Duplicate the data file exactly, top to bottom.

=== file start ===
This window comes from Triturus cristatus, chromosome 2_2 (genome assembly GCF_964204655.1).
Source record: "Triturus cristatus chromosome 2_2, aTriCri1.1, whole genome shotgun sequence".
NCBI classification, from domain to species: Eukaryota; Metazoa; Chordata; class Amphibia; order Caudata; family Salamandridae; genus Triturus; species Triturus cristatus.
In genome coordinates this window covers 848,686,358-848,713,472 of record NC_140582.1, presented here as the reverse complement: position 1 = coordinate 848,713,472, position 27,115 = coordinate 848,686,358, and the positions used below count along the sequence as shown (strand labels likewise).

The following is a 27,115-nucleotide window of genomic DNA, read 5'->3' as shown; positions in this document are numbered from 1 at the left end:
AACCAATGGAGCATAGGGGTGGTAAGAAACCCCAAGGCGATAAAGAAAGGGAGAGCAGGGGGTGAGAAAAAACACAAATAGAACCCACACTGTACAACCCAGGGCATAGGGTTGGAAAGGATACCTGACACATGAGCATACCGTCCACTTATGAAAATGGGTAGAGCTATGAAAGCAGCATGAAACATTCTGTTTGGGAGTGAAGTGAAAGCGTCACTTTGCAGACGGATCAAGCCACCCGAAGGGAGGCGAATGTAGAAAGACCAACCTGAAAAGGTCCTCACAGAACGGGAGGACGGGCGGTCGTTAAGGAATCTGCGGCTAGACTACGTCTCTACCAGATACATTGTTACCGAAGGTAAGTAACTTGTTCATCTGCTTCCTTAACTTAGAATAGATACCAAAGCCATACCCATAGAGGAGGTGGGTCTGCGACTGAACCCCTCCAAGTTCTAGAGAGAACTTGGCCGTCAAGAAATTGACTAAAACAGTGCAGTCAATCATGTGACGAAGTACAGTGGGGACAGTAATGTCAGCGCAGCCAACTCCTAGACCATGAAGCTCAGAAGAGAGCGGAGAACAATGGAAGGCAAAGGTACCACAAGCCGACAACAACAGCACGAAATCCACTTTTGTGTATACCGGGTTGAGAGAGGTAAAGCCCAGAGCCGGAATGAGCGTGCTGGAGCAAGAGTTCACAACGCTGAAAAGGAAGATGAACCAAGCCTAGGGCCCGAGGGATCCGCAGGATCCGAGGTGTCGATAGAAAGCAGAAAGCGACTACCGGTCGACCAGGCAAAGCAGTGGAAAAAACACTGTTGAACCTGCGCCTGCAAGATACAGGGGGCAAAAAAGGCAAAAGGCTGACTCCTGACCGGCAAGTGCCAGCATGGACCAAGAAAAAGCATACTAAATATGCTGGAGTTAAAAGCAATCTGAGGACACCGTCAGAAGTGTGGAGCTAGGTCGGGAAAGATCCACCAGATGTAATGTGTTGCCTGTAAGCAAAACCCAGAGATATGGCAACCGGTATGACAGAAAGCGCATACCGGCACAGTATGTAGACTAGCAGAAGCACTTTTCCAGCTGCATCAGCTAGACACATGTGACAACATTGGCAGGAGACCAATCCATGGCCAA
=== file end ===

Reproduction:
This window comes from Triturus cristatus, chromosome 2_2 (genome assembly GCF_964204655.1).
Source record: "Triturus cristatus chromosome 2_2, aTriCri1.1, whole genome shotgun sequence".
NCBI classification, from domain to species: Eukaryota; Metazoa; Chordata; class Amphibia; order Caudata; family Salamandridae; genus Triturus; species Triturus cristatus.
In genome coordinates this window covers 848,686,358-848,713,472 of record NC_140582.1, presented here as the reverse complement: position 1 = coordinate 848,713,472, position 27,115 = coordinate 848,686,358, and the positions used below count along the sequence as shown (strand labels likewise).

The following is a 27,115-nucleotide window of genomic DNA, read 5'->3' as shown; positions in this document are numbered from 1 at the left end:
AACCAATGGAGCATAGGGGTGGTAAGAAACCCCAAGGCGATAAAGAAAGGGAGAGCAGGGGGTGAGAAAAAACACAAATAGAACCCACACTGTACAACCCAGGGCATAGGGTTGGAAAGGATACCTGACACATGAGCATACCGTCCACTTATGAAAATGGGTAGAGCTATGAAAGCAGCATGAAACATTCTGTTTGGGAGTGAAGTGAAAGCGTCACTTTGCAGACGGATCAAGCCACCCGAAGGGAGGCGAATGTAGAAAGACCAACCTGAAAAGGTCCTCACAGAACGGGAGGACGGGCGGTCGTTAAGGAATCTGCGGCTAGACTACGTCTCTACCAGATACATTGTTACCGAAGGTAAGTAACTTGTTCATCTGCTTCCTTAACTTAGAATAGATACCAAAGCCATACCCATAGAGGAGGTGGGTCTGCGACTGAACCCCTCCAAGTTCTAGAGAGAACTTGGCCGTCAAGAAATTGACTAAAACAGTGCAGTCAATCATGTGACGAAGTACAGTGGGGACAGTAATGTCAGCGCAGCCAACTCCTAGACCATGAAGCTCAGAAGAGAGCGGAGAACAATGGAAGGCAAAGGTACCACAAGCCGACAACAACAGCACGAAATCCACTTTTGTGTATACCGGGTTGAGAGAGGTAAAGCCCAGAGCCGGAATGAGCGTGCTGGAGCAAGAGTTCACAACGCTGAAAAGGAAGATGAACCAAGCCTAGGGCCCGAGGGATCCGCAGGATCCGAGGTGTCGATAGAAAGCAGAAAGCGACTACCGGTCGACCAGGCAAAGCAGTGGAAAAAACACTGTTGAACCTGCGCCTGCAAGATACAGGGGGCAAAAAAGGCAAAAGGCTGACTCCTGACCGGCAAGTGCCAGCATGGACCAAGAAAAAGCATACTAAATATGCTGGAGTTAAAAGCAATCTGAGGACACCGTCAGAAGTGTGGAGCTAGGTCGGGAAAGATCCACCAGATGTAATGTGTTGCCTGTAAGCAAAACCCAGAGATATGGCAACCGGTATGACAGAAAGCGCATACCGGCACAGTATGTAGACTAGCAGAAGCACTTTTCCAGCTGCATCAGCTAGACACATGTGACAACATTGGCAGGAGACCAATCCATGGCCAA